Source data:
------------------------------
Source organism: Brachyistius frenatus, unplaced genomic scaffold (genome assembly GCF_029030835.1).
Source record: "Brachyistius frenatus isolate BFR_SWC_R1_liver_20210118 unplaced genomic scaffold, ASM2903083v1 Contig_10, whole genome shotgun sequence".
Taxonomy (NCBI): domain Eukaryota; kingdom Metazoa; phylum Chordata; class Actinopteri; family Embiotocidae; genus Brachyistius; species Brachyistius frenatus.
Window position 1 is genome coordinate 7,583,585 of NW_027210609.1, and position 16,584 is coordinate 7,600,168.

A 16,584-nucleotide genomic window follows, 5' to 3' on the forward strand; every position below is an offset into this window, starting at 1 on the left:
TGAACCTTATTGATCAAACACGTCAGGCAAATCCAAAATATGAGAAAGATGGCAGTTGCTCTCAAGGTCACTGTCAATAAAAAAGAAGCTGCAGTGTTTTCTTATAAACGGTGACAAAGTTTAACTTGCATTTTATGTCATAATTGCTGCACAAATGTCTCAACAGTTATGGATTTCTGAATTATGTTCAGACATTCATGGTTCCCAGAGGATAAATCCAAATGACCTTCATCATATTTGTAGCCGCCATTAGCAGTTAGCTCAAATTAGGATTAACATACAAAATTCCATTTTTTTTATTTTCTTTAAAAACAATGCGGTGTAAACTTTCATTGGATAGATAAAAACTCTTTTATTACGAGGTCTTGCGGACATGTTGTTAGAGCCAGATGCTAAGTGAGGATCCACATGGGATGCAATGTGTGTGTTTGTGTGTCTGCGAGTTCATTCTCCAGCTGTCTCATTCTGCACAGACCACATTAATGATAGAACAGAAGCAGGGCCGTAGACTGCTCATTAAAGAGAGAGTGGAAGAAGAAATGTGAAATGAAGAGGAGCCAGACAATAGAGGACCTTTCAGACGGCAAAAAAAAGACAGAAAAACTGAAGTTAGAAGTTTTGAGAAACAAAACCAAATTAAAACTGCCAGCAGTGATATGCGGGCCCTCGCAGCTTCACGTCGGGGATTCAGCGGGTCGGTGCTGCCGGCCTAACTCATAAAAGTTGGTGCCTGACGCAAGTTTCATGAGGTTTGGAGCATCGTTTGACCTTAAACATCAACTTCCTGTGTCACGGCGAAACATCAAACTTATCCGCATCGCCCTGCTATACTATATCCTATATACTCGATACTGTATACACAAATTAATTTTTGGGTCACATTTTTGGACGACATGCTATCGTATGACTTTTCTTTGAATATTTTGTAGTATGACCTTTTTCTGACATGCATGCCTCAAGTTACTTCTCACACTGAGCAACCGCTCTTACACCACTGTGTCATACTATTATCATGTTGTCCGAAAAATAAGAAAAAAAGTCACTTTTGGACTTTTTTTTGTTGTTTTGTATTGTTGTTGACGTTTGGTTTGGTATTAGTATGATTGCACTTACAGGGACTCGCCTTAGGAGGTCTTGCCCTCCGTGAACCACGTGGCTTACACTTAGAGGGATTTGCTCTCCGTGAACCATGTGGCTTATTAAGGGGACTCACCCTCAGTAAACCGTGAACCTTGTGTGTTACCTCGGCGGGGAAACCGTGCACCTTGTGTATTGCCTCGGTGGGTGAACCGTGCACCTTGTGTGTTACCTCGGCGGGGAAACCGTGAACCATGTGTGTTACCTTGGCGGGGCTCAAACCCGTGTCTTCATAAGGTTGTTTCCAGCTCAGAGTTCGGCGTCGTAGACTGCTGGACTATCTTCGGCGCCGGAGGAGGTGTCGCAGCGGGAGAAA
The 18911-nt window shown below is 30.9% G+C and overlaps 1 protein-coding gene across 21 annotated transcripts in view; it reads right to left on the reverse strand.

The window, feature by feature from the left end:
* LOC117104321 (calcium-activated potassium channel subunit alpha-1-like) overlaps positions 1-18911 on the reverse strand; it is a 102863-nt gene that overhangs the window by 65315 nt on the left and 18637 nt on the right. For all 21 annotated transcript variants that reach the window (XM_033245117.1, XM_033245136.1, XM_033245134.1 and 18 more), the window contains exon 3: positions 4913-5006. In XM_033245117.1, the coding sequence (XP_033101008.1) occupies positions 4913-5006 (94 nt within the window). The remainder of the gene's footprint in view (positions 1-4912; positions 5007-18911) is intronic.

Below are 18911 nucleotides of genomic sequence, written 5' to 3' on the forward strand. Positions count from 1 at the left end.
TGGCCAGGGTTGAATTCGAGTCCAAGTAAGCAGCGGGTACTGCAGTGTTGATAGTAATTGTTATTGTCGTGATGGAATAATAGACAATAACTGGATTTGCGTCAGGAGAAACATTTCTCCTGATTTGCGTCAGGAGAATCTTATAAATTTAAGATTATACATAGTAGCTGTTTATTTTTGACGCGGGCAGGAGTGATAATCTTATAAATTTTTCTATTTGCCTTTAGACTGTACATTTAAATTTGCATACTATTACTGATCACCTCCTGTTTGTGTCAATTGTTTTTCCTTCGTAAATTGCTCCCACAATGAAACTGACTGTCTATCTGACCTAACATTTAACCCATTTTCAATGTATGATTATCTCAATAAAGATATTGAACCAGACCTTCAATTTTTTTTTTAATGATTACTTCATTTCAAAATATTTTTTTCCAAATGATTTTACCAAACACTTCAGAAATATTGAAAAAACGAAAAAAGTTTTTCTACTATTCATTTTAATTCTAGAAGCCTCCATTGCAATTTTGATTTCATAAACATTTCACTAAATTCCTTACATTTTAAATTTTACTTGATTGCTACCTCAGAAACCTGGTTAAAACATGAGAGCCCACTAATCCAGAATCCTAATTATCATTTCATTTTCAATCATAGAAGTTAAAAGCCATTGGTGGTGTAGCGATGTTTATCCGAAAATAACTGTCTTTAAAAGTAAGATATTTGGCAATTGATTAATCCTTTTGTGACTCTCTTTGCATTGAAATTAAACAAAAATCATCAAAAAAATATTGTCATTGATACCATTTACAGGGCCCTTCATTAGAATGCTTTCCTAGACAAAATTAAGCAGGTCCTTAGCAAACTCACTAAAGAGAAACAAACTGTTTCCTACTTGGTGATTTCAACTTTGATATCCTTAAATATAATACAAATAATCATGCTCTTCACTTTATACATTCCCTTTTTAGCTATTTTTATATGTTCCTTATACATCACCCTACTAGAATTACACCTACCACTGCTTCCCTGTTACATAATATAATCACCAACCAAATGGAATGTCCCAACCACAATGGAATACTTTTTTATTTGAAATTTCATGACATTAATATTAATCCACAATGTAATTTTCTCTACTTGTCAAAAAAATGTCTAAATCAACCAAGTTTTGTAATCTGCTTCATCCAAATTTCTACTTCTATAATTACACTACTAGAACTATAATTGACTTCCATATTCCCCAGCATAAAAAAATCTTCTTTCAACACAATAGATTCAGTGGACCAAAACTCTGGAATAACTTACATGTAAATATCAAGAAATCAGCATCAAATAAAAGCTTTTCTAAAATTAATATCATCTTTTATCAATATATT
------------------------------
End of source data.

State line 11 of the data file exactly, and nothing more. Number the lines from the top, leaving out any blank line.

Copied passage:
TGGCCAGGGTTGAATTCGAGTCCAAGTAAGCAGCGGGTACTGCAGTGTTGATAGTAATTGTTATTGTCGTGATGGAATAATAGACAATAACTGGATTTGCGTCAGGAGAAACATTTCTCCTGATTTGCGTCAGGAGAATCTTATAAATTTAAGATTATACATAGTAGCTGTTTATTTTTGACGCGGGCAGGAGTGATAATCTTATAAATTTTTCTATTTGCCTTTAGACTGTACATTTAAATTTGCATACTATTACTGATCACCTCCTGTTTGTGTCAATTGTTTTTCCTTCGTAAATTGCTCCCACAATGAAACTGACTGTCTATCTGACCTAACATTTAACCCATTTTCAATGTATGATTATCTCAATAAAGATATTGAACCAGACCTTCAATTTTTTTTTTAATGATTACTTCATTTCAAAATATTTTTTTCCAAATGATTTTACCAAACACTTCAGAAATATTGAAAAAACGAAAAAAGTTTTTCTACTATTCATTTTAATTCTAGAAGCCTCCATTGCAATTTTGATTTCATAAACATTTCACTAAATTCCTTACATTTTAAATTTTACTTGATTGCTACCTCAGAAACCTGGTTAAAACATGAGAGCCCACTAATCCAGAATCCTAATTATCATTTCATTTTCAATCATAGAAGTTAAAAGCCATTGGTGGTGTAGCGATGTTTATCCGAAAATAACTGTCTTTAAAAGTAAGATATTTGGCAATTGATTAATCCTTTTGTGACTCTCTTTGCATTGAAATTAAACAAAAATCATCAAAAAAATATTGTCATTGATACCATTTACAGGGCCCTTCATTAGAATGCTTTCCTAGACAAAATTAAGCAGGTCCTTAGCAAACTCACTAAAGAGAAACAAACTGTTTCCTACTTGGTGATTTCAACTTTGATATCCTTAAATATAATACAAATAATCATGCTCTTCACTTTATACATTCCCTTTTTAGCTATTTTTATATGTTCCTTATACATCACCCTACTAGAATTACACCTACCACTGCTTCCCTGTTACATAATATAATCACCAACCAAATGGAATGTCCCAACCACAATGGAATACTTTTTTATTTGAAATTTCATGACATTAATATTAATCCACAATGTAATTTTCTCTACTTGTCAAAAAAATGTCTAAATCAACCAAGTTTTGTAATCTGCTTCATCCAAATTTCTACTTCTATAATTACACTACTAGAACTATAATTGACTTCCATATTCCCCAGCATAAAAAAATCTTCTTTCAACACAATAGATTCAGTGGACCAAAACTCTGGAATAACTTACATGTAAATATCAAGAAATCAGCATCAAATAAAAGCTTTTCTAAAATTAATATCATCTTTTATCAATATATT